without a prescription would actually raise the out-of-pocket costs for 



   One domestic issue that remains a priority for Americans is health care. 
Only 3 in 10 say they support the overhaul passed in 2010, while nearly half 
(48 percent) oppose it.

   More Americans overall trust the Democratic Party (33 percent) than the 
Republican Party (24 percent) to handle the issue, but among likely voters the 
Democratic advantage narrows to 4 points, 36 percent to 32 percent.

   If forced to choose a fate for the law, more voters say it should be 
repealed completely rather than implemented as written, 58 percent to 40 
percent. On the other hand, most believe the law will go into effect in 
something close to its current form: 16 percent think the law will be 
implemented as passed and 47 percent expect only minor changes. Just a third 
expect major changes or a complete repeal.

   Even among those who expect Republicans to control both the House and Senate 
after this year's election, 51 percent expect at most minor changes to the law.



   Earlier this month, the Supreme Court allowed same-sex marriages to proceed 
in five states where federal judges had overturned state-level bans. The issue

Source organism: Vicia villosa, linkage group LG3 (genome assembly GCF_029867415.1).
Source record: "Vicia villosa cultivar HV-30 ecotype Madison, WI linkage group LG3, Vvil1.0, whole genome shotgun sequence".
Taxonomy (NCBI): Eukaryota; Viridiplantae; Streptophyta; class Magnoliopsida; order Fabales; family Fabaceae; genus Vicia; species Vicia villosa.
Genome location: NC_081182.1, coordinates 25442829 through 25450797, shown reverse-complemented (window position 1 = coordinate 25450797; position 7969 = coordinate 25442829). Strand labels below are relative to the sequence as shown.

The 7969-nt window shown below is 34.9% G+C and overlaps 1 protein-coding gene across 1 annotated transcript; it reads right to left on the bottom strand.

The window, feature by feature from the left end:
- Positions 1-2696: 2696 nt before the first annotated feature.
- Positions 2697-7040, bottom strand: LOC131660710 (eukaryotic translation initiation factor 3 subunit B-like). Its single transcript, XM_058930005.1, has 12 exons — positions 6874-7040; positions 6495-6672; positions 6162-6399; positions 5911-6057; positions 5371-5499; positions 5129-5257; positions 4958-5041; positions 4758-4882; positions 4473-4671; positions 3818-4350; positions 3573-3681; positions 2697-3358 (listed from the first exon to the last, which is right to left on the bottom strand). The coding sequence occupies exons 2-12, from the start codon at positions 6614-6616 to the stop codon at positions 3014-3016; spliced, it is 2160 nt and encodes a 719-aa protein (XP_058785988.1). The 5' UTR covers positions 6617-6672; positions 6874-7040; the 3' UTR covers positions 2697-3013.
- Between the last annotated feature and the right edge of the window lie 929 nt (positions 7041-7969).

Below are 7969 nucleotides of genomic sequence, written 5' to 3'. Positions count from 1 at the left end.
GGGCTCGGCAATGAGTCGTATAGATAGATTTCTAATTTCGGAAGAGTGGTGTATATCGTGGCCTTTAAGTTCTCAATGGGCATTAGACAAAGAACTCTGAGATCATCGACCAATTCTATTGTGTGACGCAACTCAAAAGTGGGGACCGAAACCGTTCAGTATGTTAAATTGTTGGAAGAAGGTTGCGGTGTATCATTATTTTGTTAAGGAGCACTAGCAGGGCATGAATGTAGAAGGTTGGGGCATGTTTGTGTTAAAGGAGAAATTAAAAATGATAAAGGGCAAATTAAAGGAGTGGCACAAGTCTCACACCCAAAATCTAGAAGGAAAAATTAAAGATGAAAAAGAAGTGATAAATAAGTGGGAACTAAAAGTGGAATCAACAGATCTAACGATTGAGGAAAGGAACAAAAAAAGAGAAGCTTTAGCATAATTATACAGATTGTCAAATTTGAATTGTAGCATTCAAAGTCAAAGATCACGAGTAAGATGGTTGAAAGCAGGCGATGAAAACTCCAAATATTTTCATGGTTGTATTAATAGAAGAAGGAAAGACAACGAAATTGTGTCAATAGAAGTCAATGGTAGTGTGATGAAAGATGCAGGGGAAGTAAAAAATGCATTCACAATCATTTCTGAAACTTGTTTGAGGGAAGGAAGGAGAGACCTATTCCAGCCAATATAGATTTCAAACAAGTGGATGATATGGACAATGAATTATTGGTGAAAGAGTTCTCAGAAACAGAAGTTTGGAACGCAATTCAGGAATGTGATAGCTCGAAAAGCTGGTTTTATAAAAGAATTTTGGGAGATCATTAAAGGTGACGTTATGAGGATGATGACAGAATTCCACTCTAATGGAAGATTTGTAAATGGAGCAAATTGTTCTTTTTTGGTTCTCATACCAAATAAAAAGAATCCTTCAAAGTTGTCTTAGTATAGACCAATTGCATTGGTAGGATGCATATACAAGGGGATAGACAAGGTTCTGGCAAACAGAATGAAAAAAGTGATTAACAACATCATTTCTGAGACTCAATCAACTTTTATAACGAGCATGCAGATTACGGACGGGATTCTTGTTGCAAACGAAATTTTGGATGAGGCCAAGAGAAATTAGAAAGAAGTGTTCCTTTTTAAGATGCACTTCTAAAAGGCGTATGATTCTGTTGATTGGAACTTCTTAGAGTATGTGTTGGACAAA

remains a low priority for voters.

   A majority of likely voters (56 percent) say they think such rulings are 
inappropriate and 59 percent say laws about same-sex marriage ought to be the 
responsibility of state governments. Voters are divided on same-sex marriage in 
their own state, however, with 44 percent in favor and 45 percent opposed, 
while 10 percent are neutral.

   Still, most see the fight over gay marriage as one that's largely decided. 
Nearly two-thirds say same-sex marriage is likely to be legal nationwide in the 
next five years.



   The poll suggests immigration is fading from voters' minds as campaigns and 
the government in Washington have focused elsewhere.

   Sixty-five percent of likely voters and 57 percent of all Americans now call 
immigration an extremely or very important issue. The number among all 
Americans is down slightly from 62 percent in a July poll that was conducted 
amid news of a rising number of unaccompanied children attempting to cross the 

   Six in 10 likely voters (61 percent) say illegal immigration is an extremely 
or very serious problem for the country, and the share of adults saying so has 
fallen 12 points since July, from 67 percent to 55 percent. Fifty-three percent 
favor providing a way for immigrants already in the United States illegally to 
become citizens.


   The AP-GfK Poll was conducted Oct. 16-20 using KnowledgePanel, GfK's 
probability-based panel designed to be representative of the U.S. population. 
It involved online interviews with 1,608 adults and has a margin of sampling 
error of plus or minus 2.8 percentage points for all respondents.

   Respondents were first selected randomly using phone or mail survey methods 
and later interviewed online. People selected for KnowledgePanel who didn't 
otherwise have access to the Internet were provided with the ability to access 
the Internet at no cost to them.